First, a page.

Ah, the bad old days, before Linux, when a hacker who really wanted to get into the guts of a system had to reverse-engineer it. I had an Amiga and the operating system was in my opinion the best available on a consumer microcomputer at the time, but I didn't like it that much. It had a byzantine command syntax and internal architecture, and the slightest application bug could crash the whole computer because there was no memory protection of any kind.
But it had a good CPU, it multitasked, you could get decent shells and C compilers for it, it used proper path names (with forward slashes) and newlines (without the extra carriage returns) and filenames (lowercase and free format). Just too bad it wasn't more like Unix.
Anyway. In 1989 I knew I'd be writing my own SCSI device driver sooner or later, and, to really get a feel for what was going on, I started to disassemble the OS kernel (known as the "exec") to see how the I/O functions worked. That was pretty interesting - I had just taken a real time OS course at university, and here was a real live one to take apart - so I ended up disassembling the entire exec.
Once that was done, I knew I wanted to share it around, but I figured I'd get in trouble if I started distributing the exec code. So I hacked up an elaborate scheme that forced an end user to run a program and construct the disassembly using data from his own machine's ROM. This way I was distributing no code that I wasn't supposed to.
Fast forward fourteen years, and this stuff is now strictly of historical interest, so I think it's reasonable to post the disassembly intact. If the legal holder of the copyright should happen to disagree, would they please contact me and I will take the material offline immediately. So here it is:
The entire AmigaOS 1.2 Exec, disassembled and commented.
While I'm at it, some other stuff that might be of historical interest. Right after I got the machine, I got hit by a boot sector virus. This caused me anguish, because I'd paid a lot of money for the machine secondhand, and it seemed to be defective, being prone to random crashes. It was a virus. Well, I just had to see how that worked.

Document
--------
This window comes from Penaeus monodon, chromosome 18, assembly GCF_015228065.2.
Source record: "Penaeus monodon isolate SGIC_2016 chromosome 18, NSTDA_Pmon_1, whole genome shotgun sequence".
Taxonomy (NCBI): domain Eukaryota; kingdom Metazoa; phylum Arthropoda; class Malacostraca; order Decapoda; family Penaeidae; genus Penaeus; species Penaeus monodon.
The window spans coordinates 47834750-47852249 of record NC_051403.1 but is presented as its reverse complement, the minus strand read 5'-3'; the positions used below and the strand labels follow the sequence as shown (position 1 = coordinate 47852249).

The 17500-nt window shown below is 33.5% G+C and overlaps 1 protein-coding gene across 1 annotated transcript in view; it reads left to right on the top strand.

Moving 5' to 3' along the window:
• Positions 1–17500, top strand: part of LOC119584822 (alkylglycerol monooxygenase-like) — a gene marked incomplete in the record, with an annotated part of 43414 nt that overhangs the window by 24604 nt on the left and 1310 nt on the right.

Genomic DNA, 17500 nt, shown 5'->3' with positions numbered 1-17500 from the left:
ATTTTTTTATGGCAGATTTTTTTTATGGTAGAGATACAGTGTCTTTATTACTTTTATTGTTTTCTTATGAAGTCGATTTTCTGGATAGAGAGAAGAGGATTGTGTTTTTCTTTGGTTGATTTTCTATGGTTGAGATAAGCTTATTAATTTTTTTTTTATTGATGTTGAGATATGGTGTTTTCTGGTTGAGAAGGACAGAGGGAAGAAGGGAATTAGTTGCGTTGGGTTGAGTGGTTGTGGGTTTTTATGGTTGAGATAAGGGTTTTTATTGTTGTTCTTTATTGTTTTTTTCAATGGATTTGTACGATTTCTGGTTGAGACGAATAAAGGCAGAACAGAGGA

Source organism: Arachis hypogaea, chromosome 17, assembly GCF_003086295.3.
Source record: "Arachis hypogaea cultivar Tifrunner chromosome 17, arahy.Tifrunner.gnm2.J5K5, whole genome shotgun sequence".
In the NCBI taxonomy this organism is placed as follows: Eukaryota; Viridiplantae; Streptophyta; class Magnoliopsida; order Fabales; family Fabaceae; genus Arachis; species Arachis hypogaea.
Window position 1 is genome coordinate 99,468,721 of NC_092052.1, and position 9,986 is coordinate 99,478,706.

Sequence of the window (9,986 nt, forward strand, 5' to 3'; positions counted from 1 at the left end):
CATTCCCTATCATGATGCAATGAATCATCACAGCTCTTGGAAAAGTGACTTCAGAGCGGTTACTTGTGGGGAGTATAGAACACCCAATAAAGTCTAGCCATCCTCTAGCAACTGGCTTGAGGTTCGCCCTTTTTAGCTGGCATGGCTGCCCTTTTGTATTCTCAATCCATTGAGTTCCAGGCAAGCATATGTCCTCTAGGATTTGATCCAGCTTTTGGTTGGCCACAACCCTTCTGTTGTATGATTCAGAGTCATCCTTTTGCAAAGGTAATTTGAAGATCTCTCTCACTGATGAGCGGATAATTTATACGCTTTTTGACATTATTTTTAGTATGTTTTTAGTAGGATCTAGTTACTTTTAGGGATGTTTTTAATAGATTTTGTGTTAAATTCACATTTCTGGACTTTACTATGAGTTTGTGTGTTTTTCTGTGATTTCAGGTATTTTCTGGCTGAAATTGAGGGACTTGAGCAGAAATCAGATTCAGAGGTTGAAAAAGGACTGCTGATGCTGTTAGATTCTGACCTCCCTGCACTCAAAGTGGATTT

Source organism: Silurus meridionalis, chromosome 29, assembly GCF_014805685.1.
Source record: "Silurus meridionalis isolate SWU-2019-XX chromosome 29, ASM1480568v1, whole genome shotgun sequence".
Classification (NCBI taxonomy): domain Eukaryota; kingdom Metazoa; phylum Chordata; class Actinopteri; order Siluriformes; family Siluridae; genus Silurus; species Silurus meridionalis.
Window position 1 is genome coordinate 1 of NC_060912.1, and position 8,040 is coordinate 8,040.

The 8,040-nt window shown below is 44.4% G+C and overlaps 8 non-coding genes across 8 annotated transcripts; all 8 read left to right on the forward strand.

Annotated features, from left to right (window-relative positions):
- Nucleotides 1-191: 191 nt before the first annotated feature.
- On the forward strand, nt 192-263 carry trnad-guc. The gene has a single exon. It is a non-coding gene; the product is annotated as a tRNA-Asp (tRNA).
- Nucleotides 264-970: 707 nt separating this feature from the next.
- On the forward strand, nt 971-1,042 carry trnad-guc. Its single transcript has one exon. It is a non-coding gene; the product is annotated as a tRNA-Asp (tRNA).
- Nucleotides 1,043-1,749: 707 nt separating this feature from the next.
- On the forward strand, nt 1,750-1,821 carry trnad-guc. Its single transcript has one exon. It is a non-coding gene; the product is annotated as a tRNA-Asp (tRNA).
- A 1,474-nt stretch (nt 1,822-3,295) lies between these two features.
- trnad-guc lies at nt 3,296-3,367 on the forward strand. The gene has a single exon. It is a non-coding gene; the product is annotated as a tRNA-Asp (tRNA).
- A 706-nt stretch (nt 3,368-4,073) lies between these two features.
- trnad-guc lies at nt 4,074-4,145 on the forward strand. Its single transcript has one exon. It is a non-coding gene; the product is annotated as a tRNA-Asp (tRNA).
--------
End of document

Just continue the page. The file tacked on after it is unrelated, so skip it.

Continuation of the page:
An old Amiga boot sector virus, disassembled and commented.
Later, Commodore's "recoverable RAM disk" appeared, and it could survive a hard reset of the machine, just like a virus. I had to see how that worked.
ramdrive.device, disassembled and (partly) commented.
Did I mention 'byzantine' in my description of AmigaDOS's internal workings? You could just write C programs, and let the C compiler's library hide the horrors of the API from you, but I wanted to know what was really going on, so I disassembled the simplest native CLI program:
AmigaDOS 'echo' command, disassembled and commented.
Finally, one more thing. After I had learned how the Amiga OS really worked, and written device drivers for the hard disk and tape drive on my homebrew SCSI interface, some other Amiga enthusiasts at work wanted a tutorial. So I wrote them one.
Amiga Device Driver Tutorial
If all this is actually interesting to you, you may want to see some of the Amiga code I wrote.
This concludes today's nostalgia trip into ancient history. Unlike a lot of folks, I accept that the Amiga is dead and this stuff is of historical interest only! For the past four years, and hopefully for many more, my Linux system has been everything that I ever hoped for in a home computer.
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